N. Zotos

Abstracts

4 Retrospective Study of Bronchial Secretions Cultures Carried out in the Microbiology Department of General Hospital of Ioannina in 2017

Authors: S. Mantzoukis, M. Gerasimou, P. Christodoulou, N. Varsamis, G. Kolliopoulou, N. Zotos

Abstract:

Purpose: Patients in Intensive Care Units (ICU) are exposed to a different spectrum of microorganisms relative to the hospital. Due to the fact that the majority of these patients are intubated, bronchial secretions should be examined. Material and Method: Bronchial secretions should be taken with care so as not to be mixed with sputum or saliva. The bronchial secretions are placed in a sterile container and then inoculated into blood, Mac Conkey No2, Chocolate, Mueller Hinton, Chapman and Saboureaud agar. After this period, if any number of microbial colonies are detected, gram staining is performed and then the isolated organisms are identified by biochemical techniques in the automated Microscan system (Siemens) followed by a sensitivity test in the same system using the minimum inhibitory concentration MIC technique. The sensitivity test is verified by a Kirby Bauer test. Results: In 2017 the Laboratory of Microbiology received 365 samples of bronchial secretions from the Intensive Care Unit. 237 were found positive. S. epidermidis was identified in 1 specimen, A. baumannii in 60, K. pneumoniae in 42, P. aeruginosa in 50, C. albicans in 40, P. mirabilis in 4, E. coli in 4, S. maltophilia in 6, S. marcescens in 6, S. aureus in 12, S. pneumoniae in 1, S. haemolyticus in 4, P. fluorescens in 1, E. aerogenes in 1, E. cloacae in 5. Conclusions: The majority of ICU patients appear to be a fertile ground for the development of infections. The nature of the findings suggests that a significant part of the bacteria found comes from the unit (nosocomial infection).

Keywords: Cultures, Infections, intensive care units, bronchial secretions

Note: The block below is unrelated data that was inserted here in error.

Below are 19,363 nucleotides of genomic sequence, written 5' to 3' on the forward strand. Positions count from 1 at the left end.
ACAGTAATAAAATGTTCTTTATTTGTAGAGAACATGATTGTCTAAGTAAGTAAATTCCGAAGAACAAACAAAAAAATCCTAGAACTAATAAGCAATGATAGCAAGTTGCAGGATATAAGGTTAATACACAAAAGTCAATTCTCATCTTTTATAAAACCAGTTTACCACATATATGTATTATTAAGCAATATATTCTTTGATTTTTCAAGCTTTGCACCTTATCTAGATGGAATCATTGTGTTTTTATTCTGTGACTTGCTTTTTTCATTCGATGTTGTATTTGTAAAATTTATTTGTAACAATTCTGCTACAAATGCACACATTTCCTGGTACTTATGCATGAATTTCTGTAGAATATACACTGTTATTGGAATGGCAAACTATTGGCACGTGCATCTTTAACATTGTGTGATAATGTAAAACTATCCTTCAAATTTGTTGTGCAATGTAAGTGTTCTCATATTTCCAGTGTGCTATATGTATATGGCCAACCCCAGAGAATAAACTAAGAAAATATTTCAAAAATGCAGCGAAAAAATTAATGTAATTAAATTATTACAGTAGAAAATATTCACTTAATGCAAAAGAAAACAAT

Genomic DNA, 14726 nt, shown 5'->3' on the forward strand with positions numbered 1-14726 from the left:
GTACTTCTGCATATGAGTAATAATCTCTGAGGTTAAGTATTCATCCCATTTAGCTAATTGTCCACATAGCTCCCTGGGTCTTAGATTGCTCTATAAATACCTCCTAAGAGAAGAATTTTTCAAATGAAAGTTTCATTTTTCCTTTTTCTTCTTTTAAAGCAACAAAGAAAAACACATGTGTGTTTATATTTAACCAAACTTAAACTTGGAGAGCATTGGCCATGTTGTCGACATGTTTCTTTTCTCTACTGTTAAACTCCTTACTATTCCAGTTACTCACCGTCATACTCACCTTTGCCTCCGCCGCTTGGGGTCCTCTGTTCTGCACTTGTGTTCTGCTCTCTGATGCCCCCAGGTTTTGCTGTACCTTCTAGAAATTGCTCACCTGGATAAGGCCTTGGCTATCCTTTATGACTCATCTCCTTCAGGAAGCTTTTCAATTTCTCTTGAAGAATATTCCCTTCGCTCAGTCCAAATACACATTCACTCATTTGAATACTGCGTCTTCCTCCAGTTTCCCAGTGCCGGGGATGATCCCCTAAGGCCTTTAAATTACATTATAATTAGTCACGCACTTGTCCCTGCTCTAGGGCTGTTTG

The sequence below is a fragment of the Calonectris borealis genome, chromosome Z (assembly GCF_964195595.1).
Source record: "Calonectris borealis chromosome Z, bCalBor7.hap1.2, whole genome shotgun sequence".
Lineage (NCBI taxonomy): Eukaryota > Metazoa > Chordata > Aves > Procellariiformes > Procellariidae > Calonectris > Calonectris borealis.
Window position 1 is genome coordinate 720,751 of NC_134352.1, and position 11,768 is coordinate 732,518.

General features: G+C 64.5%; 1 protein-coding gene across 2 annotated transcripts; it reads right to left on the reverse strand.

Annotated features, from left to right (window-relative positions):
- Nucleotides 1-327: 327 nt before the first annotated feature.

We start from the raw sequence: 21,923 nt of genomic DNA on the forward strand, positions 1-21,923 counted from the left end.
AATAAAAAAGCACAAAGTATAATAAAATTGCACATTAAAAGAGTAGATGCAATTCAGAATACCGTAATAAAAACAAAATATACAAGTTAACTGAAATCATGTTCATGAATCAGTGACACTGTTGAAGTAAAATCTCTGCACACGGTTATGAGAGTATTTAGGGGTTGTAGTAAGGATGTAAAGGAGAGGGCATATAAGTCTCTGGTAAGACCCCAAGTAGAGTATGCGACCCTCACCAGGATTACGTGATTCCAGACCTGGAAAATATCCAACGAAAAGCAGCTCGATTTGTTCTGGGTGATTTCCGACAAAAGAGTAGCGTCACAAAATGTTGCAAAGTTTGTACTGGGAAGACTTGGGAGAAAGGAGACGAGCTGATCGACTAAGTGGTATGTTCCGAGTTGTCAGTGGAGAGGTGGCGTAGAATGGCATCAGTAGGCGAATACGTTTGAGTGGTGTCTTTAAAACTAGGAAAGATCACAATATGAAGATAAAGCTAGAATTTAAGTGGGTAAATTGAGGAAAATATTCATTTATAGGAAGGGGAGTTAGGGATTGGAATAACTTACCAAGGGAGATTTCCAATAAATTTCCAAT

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3 Two Years Retrospective Study of Body Fluid Cultures Obtained from Patients in the Intensive Care Unit of General Hospital of Ioannina

Authors: N. Varsamis, M. Gerasimou, P. Christodoulou, S. Mantzoukis, G. Kolliopoulou, N. Zotos

Abstract:

Purpose: Body fluids (pleural, peritoneal, synovial, pericardial, cerebrospinal) are an important element in the detection of microorganisms. For this reason, it is important to examine them in the Intensive Care Unit (ICU) patients. Material and Method: Body fluids are transported through sterile containers and enriched as soon as possible with Tryptic Soy Broth (TSB). After one day of incubation, the broth is poured into selective media: Blood, Mac Conkey No. 2, Chocolate, Mueller Hinton, Chapman and Saboureaud agar. The above selective media are incubated directly for 2 days. After this period, if any number of microbial colonies are detected, gram staining is performed. After that, the isolated organisms are identified by biochemical techniques in the automated Microscan system (Siemens) and followed by a sensitivity test on the same system using the minimum inhibitory concentration MIC technique. The sensitivity test is verified by Kirby Bauer-based plate test. Results: In 2017 the Laboratory of Microbiology received 60 samples of body fluids from the ICU. More specifically the Microbiology Department received 6 peritoneal fluid specimens, 18 pleural fluid specimens and 36 cerebrospinal fluid specimens. 36 positive cultures were tested. S. epidermidis was identified in 18 specimens, S. haemolyticus in 6, and E. faecium in 12. Conclusions: The results show low detection of microorganisms in body fluid cultures.

Keywords: Culture, Microorganisms, intensive care unit, body fluids